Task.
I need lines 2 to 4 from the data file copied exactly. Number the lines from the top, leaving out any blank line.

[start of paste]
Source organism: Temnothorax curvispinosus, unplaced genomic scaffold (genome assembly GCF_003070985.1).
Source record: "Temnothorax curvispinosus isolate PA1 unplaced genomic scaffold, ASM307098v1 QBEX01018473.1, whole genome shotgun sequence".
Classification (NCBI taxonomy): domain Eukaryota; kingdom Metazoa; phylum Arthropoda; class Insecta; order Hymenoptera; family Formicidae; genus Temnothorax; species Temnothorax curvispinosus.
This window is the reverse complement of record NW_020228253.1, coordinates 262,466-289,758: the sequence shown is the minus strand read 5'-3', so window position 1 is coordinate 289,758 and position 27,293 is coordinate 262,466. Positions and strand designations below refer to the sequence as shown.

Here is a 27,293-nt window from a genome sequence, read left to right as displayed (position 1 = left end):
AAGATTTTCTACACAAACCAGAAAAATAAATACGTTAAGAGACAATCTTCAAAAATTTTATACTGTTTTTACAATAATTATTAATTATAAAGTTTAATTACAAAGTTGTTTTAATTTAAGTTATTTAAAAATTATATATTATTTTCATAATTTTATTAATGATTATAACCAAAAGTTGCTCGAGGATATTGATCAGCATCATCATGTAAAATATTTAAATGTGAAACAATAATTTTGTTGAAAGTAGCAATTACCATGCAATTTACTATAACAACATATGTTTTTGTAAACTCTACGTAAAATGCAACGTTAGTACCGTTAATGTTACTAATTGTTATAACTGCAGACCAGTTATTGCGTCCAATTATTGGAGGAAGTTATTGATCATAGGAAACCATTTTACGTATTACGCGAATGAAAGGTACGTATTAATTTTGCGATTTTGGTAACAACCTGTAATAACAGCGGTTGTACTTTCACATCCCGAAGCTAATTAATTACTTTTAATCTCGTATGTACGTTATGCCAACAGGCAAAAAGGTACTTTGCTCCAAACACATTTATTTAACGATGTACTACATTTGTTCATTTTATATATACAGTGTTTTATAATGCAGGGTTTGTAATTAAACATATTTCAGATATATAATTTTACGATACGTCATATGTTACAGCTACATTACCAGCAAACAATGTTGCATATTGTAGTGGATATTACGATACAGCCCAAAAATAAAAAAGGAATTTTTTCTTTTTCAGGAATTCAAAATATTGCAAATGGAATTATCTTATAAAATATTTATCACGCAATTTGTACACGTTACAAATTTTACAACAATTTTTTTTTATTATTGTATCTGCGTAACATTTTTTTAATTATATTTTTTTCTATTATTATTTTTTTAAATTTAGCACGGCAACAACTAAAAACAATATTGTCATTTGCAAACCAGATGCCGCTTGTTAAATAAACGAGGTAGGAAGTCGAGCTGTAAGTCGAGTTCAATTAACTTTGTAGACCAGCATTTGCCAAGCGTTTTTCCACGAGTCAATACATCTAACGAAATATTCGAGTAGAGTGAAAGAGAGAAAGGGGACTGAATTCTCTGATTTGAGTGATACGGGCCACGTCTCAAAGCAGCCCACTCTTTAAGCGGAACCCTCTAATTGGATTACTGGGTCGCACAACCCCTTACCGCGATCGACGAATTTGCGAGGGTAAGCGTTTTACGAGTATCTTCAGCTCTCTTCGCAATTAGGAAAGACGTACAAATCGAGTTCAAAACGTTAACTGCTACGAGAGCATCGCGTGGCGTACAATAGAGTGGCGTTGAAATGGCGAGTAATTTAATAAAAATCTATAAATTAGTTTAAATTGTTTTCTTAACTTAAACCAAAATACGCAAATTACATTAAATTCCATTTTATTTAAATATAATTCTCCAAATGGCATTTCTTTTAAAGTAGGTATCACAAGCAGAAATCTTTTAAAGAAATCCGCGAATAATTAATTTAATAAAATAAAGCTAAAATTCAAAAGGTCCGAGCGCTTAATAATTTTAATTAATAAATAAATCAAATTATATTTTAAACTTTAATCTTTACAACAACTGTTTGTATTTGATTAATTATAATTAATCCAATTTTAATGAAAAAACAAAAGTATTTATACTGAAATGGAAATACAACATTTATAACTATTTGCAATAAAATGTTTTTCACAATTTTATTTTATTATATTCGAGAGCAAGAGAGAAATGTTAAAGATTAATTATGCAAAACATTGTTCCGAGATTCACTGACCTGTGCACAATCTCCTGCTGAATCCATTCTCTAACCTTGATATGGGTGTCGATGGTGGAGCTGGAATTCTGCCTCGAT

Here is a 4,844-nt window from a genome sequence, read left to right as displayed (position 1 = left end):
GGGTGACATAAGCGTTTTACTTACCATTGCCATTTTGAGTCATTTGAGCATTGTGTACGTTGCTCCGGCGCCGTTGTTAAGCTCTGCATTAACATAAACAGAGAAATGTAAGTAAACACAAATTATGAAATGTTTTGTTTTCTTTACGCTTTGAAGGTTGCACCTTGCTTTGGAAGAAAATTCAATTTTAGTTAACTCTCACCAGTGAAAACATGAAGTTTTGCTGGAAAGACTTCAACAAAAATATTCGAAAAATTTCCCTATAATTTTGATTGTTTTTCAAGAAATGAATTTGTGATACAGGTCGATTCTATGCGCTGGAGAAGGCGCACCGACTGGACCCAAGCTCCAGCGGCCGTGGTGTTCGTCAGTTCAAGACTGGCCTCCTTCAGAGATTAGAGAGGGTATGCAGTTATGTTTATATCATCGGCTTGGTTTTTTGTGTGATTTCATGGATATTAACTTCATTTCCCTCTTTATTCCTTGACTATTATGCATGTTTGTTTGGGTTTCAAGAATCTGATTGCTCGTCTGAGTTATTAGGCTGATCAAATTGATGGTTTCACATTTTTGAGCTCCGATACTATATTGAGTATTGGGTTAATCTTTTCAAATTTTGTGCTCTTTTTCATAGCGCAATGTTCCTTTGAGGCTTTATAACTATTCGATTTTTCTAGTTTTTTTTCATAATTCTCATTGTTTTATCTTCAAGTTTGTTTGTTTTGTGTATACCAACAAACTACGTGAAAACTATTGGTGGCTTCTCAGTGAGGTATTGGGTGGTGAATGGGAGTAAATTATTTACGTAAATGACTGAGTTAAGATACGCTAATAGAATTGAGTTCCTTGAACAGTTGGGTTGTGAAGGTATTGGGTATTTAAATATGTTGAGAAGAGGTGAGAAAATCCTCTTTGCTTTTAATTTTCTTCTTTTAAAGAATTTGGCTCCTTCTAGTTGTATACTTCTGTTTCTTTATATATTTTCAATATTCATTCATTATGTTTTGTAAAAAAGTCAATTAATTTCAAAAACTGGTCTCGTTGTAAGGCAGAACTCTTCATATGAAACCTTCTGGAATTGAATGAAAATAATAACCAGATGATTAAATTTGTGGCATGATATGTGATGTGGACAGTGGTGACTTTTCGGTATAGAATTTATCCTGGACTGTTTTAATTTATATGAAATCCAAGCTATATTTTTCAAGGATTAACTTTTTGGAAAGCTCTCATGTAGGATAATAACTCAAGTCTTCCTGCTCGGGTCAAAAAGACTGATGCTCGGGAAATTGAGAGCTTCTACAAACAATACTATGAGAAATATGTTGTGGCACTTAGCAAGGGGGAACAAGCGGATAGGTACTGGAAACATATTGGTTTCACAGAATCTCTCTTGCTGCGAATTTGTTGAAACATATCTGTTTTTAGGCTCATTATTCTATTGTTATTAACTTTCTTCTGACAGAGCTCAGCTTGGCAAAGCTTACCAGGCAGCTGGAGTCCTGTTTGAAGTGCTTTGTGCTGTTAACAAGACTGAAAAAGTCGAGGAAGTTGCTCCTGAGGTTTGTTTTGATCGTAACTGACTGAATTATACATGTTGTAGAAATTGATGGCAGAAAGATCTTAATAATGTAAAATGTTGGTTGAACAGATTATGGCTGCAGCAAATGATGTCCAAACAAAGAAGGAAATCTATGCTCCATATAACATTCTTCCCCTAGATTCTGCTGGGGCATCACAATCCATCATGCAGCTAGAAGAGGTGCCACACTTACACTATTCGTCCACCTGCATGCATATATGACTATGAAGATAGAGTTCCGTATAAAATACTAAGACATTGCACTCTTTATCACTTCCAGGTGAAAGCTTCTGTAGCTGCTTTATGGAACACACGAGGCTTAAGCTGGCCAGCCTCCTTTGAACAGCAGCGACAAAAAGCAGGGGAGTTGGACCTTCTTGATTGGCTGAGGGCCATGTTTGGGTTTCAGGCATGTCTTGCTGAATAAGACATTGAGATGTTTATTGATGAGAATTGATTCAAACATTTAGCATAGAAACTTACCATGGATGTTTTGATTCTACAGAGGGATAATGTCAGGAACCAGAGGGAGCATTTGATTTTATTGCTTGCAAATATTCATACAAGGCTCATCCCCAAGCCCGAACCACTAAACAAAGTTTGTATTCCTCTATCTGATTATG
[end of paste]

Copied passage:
Source record: "Temnothorax curvispinosus isolate PA1 unplaced genomic scaffold, ASM307098v1 QBEX01018473.1, whole genome shotgun sequence".
Classification (NCBI taxonomy): domain Eukaryota; kingdom Metazoa; phylum Arthropoda; class Insecta; order Hymenoptera; family Formicidae; genus Temnothorax; species Temnothorax curvispinosus.
This window is the reverse complement of record NW_020228253.1, coordinates 262,466-289,758: the sequence shown is the minus strand read 5'-3', so window position 1 is coordinate 289,758 and position 27,293 is coordinate 262,466. Positions and strand designations below refer to the sequence as shown.